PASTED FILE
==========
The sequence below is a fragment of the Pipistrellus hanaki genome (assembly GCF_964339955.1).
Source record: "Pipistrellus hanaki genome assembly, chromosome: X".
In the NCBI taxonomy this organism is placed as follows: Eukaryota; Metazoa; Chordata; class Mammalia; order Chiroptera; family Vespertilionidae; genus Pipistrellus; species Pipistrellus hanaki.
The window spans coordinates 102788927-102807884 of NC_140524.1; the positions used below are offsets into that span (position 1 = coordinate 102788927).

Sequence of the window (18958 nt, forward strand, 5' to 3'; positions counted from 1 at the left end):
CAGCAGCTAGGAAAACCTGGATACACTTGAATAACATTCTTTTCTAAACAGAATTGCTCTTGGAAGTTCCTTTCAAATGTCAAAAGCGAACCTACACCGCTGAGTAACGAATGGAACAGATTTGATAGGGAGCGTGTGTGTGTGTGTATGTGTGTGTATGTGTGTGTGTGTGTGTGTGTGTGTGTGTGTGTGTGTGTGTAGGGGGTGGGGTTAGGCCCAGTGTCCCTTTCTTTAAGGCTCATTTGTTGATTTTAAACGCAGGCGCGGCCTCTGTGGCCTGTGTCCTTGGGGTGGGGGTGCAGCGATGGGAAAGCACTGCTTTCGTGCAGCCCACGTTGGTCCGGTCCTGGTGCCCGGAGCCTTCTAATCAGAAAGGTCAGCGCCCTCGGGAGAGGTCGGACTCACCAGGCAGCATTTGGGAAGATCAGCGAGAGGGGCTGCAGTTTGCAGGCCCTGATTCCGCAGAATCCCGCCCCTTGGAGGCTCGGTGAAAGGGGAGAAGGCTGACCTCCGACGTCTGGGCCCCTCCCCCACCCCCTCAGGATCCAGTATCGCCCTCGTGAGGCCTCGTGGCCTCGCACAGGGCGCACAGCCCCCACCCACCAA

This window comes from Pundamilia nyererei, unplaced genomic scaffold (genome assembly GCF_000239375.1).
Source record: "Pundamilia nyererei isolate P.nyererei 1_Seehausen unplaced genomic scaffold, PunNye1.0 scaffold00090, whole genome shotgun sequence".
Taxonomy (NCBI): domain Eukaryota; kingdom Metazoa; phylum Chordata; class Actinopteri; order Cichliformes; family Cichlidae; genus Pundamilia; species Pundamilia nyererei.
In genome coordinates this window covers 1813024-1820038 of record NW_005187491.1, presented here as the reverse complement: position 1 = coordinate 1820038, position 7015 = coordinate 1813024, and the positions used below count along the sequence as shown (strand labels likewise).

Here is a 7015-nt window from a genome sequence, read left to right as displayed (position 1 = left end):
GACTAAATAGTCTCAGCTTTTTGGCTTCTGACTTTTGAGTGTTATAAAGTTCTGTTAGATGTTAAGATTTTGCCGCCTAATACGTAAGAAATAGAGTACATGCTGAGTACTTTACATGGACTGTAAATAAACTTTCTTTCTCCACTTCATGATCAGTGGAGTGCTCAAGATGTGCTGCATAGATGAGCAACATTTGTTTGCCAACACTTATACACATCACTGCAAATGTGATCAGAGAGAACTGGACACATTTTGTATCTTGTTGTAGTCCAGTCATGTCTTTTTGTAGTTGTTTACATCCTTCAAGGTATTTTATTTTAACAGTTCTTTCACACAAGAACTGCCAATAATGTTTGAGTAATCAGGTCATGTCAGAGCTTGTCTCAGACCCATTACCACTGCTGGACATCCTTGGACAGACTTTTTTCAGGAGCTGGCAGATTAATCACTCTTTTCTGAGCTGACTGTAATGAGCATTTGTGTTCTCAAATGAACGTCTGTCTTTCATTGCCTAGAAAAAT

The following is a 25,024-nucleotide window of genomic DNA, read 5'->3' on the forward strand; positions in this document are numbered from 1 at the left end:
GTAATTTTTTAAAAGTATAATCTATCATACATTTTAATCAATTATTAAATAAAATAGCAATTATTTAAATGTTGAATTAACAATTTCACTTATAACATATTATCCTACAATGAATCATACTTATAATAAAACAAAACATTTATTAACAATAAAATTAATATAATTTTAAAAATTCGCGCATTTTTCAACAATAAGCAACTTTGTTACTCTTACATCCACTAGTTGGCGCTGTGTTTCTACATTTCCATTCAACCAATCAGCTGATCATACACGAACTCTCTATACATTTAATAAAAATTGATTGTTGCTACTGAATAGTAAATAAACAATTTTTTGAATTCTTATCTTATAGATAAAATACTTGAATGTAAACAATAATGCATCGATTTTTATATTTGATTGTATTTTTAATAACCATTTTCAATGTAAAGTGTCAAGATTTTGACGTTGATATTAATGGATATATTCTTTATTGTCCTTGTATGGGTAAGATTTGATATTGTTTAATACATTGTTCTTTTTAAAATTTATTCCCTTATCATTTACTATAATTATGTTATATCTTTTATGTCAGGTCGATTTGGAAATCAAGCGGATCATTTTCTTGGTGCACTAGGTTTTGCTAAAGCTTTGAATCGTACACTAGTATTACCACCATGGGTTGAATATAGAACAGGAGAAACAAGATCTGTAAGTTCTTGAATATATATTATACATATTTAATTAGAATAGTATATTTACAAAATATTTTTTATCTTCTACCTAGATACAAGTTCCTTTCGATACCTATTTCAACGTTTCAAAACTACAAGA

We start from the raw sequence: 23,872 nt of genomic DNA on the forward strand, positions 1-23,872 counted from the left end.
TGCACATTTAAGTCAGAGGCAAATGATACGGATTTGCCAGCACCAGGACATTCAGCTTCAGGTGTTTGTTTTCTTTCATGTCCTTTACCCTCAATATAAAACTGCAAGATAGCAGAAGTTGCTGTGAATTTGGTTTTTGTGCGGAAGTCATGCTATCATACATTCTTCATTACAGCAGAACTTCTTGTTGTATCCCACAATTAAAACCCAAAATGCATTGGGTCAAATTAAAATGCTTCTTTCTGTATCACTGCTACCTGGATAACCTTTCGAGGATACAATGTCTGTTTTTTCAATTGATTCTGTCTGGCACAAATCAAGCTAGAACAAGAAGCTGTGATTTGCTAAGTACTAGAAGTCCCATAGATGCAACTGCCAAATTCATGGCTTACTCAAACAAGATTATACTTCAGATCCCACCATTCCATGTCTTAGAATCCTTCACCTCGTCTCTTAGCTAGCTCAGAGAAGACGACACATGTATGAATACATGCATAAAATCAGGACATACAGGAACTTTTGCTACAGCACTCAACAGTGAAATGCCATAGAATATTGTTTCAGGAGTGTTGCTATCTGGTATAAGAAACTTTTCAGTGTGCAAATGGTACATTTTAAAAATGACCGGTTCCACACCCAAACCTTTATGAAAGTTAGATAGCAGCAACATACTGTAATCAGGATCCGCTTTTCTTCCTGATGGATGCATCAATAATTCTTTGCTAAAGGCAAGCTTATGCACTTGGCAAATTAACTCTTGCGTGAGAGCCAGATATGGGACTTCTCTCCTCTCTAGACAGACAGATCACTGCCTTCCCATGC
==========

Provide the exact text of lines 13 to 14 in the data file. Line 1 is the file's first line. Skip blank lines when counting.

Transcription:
The following is a 25,024-nucleotide window of genomic DNA, read 5'->3' on the forward strand; positions in this document are numbered from 1 at the left end:
GTAATTTTTTAAAAGTATAATCTATCATACATTTTAATCAATTATTAAATAAAATAGCAATTATTTAAATGTTGAATTAACAATTTCACTTATAACATATTATCCTACAATGAATCATACTTATAATAAAACAAAACATTTATTAACAATAAAATTAATATAATTTTAAAAATTCGCGCATTTTTCAACAATAAGCAACTTTGTTACTCTTACATCCACTAGTTGGCGCTGTGTTTCTACATTTCCATTCAACCAATCAGCTGATCATACACGAACTCTCTATACATTTAATAAAAATTGATTGTTGCTACTGAATAGTAAATAAACAATTTTTTGAATTCTTATCTTATAGATAAAATACTTGAATGTAAACAATAATGCATCGATTTTTATATTTGATTGTATTTTTAATAACCATTTTCAATGTAAAGTGTCAAGATTTTGACGTTGATATTAATGGATATATTCTTTATTGTCCTTGTATGGGTAAGATTTGATATTGTTTAATACATTGTTCTTTTTAAAATTTATTCCCTTATCATTTACTATAATTATGTTATATCTTTTATGTCAGGTCGATTTGGAAATCAAGCGGATCATTTTCTTGGTGCACTAGGTTTTGCTAAAGCTTTGAATCGTACACTAGTATTACCACCATGGGTTGAATATAGAACAGGAGAAACAAGATCTGTAAGTTCTTGAATATATATTATACATATTTAATTAGAATAGTATATTTACAAAATATTTTTTATCTTCTACCTAGATACAAGTTCCTTTCGATACCTATTTCAACGTTTCAAAACTACAAGA